There’s no shortage of things to do when forming a business. Choosing a location or office, drafting a business plan, picking a business model and securing financing are the big ones to get started, but there are infinite small steps throughout the process that will ultimately guide how successful a business becomes.
Which employees are hired and how they behave is vital to any brand, whether in customer service, business-to-business operations or manufacturing. Employee skills are paramount, but so is their integrity. One bad apple can be costly and it’s up to management to find ways to reduce and respond to unethical behavior.
Four common types of fraud
A recent article, Accounting Today looks at the growth of artificial intelligence software and its ability to identify fraud that would previously take an astute accountant and valuable company time. While the article emphasizes software’s benefit, it’s worth taking a moment just to review the different ways that employees take unsanctioned perks on the company dime. It’s always best to identify a problem before it starts.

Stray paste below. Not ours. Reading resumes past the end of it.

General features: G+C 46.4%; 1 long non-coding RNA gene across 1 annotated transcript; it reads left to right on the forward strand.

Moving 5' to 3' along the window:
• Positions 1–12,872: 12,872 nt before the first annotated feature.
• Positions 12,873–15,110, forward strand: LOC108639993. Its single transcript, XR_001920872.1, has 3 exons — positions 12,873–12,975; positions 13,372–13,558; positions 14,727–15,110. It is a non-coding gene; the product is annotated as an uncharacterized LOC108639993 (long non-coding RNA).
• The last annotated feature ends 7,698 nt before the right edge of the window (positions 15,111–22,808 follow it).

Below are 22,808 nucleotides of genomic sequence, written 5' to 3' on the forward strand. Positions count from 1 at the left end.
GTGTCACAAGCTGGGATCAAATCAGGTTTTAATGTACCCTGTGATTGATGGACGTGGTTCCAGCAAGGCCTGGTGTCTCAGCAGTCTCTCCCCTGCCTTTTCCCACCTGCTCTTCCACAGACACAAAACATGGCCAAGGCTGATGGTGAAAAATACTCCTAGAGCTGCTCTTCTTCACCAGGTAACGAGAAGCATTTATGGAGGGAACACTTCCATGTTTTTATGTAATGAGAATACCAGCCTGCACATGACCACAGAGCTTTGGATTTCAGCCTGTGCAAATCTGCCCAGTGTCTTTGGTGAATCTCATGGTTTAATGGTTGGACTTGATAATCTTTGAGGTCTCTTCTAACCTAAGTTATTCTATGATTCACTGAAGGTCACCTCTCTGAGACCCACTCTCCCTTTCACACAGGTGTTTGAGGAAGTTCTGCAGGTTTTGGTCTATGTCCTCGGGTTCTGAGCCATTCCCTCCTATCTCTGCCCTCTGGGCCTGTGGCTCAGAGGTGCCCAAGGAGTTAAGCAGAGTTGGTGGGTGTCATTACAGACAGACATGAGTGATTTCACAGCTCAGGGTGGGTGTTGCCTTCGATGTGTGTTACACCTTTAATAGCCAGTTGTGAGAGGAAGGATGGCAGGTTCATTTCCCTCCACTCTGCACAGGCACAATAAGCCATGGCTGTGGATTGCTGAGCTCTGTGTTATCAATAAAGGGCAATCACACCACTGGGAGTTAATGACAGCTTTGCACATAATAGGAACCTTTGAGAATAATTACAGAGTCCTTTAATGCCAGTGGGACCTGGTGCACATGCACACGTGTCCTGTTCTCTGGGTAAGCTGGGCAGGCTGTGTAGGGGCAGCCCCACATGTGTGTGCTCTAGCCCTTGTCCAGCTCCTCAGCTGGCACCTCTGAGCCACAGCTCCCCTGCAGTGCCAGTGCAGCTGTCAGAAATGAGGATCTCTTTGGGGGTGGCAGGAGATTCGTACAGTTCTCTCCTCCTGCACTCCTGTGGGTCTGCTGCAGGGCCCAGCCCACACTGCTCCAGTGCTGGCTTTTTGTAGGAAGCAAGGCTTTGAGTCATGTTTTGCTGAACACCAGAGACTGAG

- Mislabeling expenses – When a business expense is reported, the receipt needs to match the description.
- Subtle monetary transfers – A form of nickel-and-diming, this is when an individual buys a small item for personal use but reports it as a work cost.
- Inappropriate upgrades – When an upgrade is superficial and violates company policy, such as renting a convertible for work travel instead of a commuter sedan.
- Expensing “miscellaneous” items – This is a valid expense field, but its openness is vulnerable to fraud. By closely monitoring this field, a business can catch fraud in its early stages and reduce risk by carefully vetting its use.
Clear rules and a firm response
Employee fraud costs businesses $50 billion each year. It’s clear that money could benefit your company and employee abuse should not be an expected loss. While careful hiring and a strong human relations policy will get a business started on minimizing employee costs, it’s vital that company guidelines and the employee handbook are clear and firm in their policies and disciplinary action.
Business and labor laws in Texas are complex and vary by the industry. It’s wise to consult with a business attorney to make sure that any measures you take to protect your business comply with state and federal law while also protecting your bottom line.